In cities around the world, grassroots networks of vans and buses provide mobility access for millions of people. They’re known as colectivos in Latin America, jeepneys in the Philippines, and danfo buses in Nigeria. Traditionally, they have been part of the informal transit economy, providing more than 100 billion rides a year while transacting in cash and without set routes.
But in the outer boroughs of New York City, where they’re known as dollar vans, a startup called Dollaride is equipping drivers and passengers with a seamless digital payments experience more often associated with cutting-edge industries.
“I think about what we’re doing as creating infrastructure for the informal transit world,” said Dollaride founder Su Sanni.
Creating trust, boosting incomes
Sanni grew up in East New York where the nearest subway station was a mile away. His uncles drove dollar vans and eventually owned their own van fleets. Those experiences led him to create Dollaride in 2018.
He used Stripe Atlas to form a Delaware C corporation, obtain an EIN, and open a bank account. The Dollaride app enables passengers to hail a ride, indicate where they want to get off, and pay with a credit or debit card through Stripe payments. Dollaride then uses Stripe Connect to pay out to drivers.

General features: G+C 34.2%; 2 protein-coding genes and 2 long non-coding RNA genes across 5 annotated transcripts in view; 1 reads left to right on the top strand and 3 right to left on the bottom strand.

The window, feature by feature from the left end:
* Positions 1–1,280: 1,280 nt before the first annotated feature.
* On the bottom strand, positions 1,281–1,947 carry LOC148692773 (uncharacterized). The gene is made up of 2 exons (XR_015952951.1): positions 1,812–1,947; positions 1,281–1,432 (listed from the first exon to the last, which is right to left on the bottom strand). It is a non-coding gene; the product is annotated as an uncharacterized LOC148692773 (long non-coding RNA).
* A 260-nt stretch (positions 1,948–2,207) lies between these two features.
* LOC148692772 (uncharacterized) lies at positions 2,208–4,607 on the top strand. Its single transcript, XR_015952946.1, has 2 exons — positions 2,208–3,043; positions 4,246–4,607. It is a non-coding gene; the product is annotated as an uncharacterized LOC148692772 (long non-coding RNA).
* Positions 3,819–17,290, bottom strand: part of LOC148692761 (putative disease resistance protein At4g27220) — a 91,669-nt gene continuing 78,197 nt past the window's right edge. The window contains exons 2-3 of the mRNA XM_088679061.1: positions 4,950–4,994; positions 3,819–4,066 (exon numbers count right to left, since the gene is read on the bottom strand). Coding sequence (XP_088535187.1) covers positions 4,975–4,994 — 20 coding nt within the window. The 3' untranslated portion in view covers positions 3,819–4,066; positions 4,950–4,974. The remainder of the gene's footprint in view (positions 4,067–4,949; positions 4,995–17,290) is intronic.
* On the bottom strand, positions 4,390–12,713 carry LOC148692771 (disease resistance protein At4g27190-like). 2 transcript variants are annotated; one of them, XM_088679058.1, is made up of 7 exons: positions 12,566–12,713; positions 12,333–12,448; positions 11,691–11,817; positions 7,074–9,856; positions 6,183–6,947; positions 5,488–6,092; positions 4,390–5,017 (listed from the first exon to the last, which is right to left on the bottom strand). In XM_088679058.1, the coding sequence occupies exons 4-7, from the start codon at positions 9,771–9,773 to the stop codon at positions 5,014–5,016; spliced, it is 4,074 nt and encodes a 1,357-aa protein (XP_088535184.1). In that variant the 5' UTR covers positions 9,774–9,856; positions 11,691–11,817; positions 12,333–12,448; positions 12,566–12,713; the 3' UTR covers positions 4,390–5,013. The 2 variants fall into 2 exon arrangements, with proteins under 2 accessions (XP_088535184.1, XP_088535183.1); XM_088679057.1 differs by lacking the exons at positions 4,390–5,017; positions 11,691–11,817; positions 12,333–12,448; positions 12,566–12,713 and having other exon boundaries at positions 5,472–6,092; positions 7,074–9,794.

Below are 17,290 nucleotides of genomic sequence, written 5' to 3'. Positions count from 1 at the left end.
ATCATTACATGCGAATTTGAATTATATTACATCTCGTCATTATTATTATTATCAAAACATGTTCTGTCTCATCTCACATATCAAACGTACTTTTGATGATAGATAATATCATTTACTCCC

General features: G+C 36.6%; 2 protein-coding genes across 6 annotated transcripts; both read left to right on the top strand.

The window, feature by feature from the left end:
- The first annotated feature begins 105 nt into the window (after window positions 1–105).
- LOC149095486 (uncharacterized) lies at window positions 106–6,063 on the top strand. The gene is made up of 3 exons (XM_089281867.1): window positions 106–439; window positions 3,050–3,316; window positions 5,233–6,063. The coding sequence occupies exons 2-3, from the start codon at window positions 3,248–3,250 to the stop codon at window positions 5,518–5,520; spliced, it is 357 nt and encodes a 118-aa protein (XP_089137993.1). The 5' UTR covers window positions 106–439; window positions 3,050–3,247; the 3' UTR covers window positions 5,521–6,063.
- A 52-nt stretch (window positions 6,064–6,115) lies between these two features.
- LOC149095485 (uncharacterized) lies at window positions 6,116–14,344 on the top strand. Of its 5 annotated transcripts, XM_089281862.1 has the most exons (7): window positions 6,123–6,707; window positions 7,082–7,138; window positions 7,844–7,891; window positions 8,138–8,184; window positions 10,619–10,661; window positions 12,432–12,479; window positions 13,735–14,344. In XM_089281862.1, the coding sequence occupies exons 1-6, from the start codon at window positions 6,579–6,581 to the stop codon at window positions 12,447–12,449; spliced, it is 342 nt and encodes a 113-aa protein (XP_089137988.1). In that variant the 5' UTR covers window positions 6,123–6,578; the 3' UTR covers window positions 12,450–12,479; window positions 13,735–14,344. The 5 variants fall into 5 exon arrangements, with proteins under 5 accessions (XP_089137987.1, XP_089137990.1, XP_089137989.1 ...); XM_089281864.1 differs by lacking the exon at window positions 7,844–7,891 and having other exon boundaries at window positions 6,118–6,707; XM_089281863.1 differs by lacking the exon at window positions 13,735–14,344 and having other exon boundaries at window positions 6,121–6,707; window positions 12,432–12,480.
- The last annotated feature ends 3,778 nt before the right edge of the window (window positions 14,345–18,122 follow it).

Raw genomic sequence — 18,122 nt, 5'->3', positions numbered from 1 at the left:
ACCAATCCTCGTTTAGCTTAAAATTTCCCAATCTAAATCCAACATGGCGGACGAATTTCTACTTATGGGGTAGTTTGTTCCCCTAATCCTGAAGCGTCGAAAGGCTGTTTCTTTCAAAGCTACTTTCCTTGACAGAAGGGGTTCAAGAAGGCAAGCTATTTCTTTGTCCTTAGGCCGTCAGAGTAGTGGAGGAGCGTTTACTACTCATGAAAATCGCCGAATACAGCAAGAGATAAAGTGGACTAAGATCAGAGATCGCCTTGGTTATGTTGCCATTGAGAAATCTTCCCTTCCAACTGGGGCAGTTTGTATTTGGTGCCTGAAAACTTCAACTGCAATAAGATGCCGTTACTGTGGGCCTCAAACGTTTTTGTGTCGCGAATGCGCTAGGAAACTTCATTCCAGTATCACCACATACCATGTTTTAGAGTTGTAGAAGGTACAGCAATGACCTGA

Getting the technology right was one part of the equation. Earning the trust of drivers and passengers was another, and that’s why Sanni decided to build with Stripe.
“It was really important for us to demonstrate that our technology was secure, particularly around processing payments. We established that with Stripe,” he said.
Today more than 400 drivers in New York use Dollaride, and many report that their incomes have increased by a third since adopting the app. Sanni is now planning to bring the service to informal transit networks in other US cities.
“I’ve structured our business to be second to the driver earning a livable wage. I wanted to help the drivers be better business owners first and foremost,” he said.